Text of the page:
Miller Beaumont’s twin sister, celebrity Anaïs “Annie” Beaumont, is missing. Miller didn’t know she was missing at first as their relationship is strained, but an encounter with Johnny “Jack” Jacopo has Miller on edge that Annie is in danger.
Jack was the Castellani family’s top hitman until an incident now has him doing grunt work. He knows the family is the only life he will ever be allowed to have and a new job has him seeing an opportunity to move back up the ranks within the family. Except, the first man that Jack has to question, the brother of the missing actress, is the same man that Jack had an encounter with at the local bar the night before.
Jack has no intention of working with Miller, but Miller has inside information and won’t take no for an answer at teaming up to find Annie. It doesn’t take long for Jack to realize that he has more than one soft spot for Miller and that he is falling for him. But the men are in danger and someone is after Miller as well, and Jack realizes he has everything to lose.
His Lethal Desire is the first book in a new series featuring Jack, a mafia hitman, the family he works for, and then the man he will fall in love with. We get introduced to both characters at a good pace and we learn a little about where Jack is in his life and then how Miller fits in.
The men are opposites in that Jack is a killer for hire bound to a mob family and Miller is a wealthy former child star with not much direction in his life. The men have seen each other at the local bar over many nights and finally have an encounter, but Jack knows he can’t have anything good in his life, especially not someone as good and sweet as Miller. Being tied to Jack is dangerous and Jack has no intention of putting a target on anyone else, but he can’t resist Miller.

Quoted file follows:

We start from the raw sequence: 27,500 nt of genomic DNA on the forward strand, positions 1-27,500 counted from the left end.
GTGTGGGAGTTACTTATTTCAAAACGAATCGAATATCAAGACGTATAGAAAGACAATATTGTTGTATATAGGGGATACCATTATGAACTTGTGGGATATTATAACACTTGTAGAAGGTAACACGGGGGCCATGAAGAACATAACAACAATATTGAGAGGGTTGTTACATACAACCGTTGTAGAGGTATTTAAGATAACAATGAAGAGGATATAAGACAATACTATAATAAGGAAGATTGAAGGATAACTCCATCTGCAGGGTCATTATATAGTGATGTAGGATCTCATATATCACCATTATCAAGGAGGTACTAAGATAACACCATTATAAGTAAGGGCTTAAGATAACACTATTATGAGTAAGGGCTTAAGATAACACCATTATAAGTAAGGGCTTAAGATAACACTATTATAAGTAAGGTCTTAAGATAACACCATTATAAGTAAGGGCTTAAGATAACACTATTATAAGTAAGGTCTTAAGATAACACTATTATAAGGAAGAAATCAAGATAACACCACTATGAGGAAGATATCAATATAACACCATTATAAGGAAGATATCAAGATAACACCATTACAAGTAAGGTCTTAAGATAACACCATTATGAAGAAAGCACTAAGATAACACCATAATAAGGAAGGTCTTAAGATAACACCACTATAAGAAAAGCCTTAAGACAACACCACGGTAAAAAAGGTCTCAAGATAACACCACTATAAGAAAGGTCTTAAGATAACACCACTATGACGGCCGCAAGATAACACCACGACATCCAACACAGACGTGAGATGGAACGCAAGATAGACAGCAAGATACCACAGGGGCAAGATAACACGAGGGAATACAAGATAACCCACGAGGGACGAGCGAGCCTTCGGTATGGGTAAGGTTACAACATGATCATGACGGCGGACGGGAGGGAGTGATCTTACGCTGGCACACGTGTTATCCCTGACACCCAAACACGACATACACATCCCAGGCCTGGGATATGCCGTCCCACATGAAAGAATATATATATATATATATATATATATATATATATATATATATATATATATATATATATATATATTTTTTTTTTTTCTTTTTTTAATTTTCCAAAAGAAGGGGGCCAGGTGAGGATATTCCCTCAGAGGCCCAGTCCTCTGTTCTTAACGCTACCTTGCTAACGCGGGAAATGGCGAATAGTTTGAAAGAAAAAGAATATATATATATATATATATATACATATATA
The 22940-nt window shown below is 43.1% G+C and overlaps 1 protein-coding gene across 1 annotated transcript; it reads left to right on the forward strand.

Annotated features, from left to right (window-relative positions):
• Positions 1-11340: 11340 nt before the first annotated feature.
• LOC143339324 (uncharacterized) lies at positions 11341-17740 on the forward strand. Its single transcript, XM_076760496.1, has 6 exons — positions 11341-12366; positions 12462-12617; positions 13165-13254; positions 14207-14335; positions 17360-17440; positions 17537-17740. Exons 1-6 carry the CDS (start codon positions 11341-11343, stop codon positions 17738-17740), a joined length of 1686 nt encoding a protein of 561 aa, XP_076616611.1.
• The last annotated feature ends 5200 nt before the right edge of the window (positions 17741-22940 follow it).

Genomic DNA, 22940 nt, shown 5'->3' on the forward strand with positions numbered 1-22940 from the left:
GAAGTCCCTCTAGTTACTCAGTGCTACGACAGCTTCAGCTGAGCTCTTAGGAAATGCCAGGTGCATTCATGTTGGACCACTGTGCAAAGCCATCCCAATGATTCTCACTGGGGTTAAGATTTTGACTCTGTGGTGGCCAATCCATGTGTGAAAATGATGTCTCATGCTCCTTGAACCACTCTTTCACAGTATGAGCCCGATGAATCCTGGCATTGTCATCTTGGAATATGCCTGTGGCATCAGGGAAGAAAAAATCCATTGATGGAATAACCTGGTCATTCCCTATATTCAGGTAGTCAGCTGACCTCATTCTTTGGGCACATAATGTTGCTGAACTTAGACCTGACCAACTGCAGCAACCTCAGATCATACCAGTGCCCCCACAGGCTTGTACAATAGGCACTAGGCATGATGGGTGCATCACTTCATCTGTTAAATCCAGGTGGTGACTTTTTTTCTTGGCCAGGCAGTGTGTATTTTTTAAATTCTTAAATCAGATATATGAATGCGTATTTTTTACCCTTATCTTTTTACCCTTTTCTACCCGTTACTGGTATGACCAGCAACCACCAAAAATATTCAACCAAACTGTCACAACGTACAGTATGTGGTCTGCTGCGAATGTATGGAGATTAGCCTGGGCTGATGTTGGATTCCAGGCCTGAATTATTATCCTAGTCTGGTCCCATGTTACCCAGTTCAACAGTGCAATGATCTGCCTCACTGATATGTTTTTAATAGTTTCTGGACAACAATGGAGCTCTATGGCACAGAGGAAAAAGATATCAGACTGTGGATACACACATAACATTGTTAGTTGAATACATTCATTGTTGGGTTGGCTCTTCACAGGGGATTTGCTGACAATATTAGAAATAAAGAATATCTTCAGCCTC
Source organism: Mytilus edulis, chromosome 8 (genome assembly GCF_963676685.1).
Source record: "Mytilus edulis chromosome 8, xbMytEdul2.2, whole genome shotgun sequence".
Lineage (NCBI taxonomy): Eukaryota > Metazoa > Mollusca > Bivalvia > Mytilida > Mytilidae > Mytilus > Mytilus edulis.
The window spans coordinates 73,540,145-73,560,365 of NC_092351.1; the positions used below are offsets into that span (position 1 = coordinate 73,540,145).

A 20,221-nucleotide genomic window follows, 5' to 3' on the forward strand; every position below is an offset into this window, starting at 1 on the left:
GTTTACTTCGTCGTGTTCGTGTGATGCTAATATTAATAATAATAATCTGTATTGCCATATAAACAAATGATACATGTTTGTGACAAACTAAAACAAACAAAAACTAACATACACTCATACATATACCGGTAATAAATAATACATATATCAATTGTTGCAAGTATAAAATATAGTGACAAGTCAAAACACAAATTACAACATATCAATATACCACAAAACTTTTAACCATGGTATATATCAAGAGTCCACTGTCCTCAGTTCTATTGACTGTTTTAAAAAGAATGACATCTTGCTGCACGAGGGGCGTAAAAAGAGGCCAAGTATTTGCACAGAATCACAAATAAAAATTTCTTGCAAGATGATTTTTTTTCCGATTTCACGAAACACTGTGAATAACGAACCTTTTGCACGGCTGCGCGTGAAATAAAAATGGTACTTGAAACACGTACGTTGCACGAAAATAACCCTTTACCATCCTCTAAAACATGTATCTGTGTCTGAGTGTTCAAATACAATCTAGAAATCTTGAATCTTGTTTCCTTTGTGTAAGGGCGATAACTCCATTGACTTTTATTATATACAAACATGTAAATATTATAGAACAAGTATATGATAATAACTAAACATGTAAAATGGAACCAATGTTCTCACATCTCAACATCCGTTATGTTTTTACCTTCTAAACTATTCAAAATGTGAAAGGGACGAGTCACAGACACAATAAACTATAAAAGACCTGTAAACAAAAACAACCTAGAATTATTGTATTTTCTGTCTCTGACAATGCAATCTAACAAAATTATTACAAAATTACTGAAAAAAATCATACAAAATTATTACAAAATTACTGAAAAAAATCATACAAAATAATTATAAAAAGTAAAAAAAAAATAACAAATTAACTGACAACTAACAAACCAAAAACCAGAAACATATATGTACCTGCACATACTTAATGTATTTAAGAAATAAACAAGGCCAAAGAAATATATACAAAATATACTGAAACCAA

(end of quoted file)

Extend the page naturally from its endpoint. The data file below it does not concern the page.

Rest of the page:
The chemistry between the men is apparent from the start and they act on the physical side of their relationship. There is a good pace to the rest of their relationship as they investigate Miller’s sister disappearance and come to terms with their need for each other and how they are better together. I would have liked if the reason for Jack’s demotion in the family was revealed at a faster pace, as I felt that area went on too long and took away from the story without knowing why Jack was in the position he was in. Jack also gives Miller the nickname of “Trouble,” and it was used so often that it lost its fun meaning and became annoying due to the constant repetition.
The mystery of Annie’s disappearance was interesting, with side characters that offered a “Mean Girls” or “Gossip Girl” vibe. The main hook of the mystery was apparent to me from the start and, while I would have liked it be a little more complex, it kept the story moving along. Alongside the mystery is Miller’s tumultuous home life and then Jack’s life in the mob family.
The ending leaves Miller and Jack in a good place, but the larger storyline of the mob family and where Jack will continuously fit in is still ongoing. There is a good balance here between the mystery, the relationship between Miller and Jack, and the larger story of the crime family. Some of the same characters will appear in the next book. I will look forward to what is next for Miller and Jack.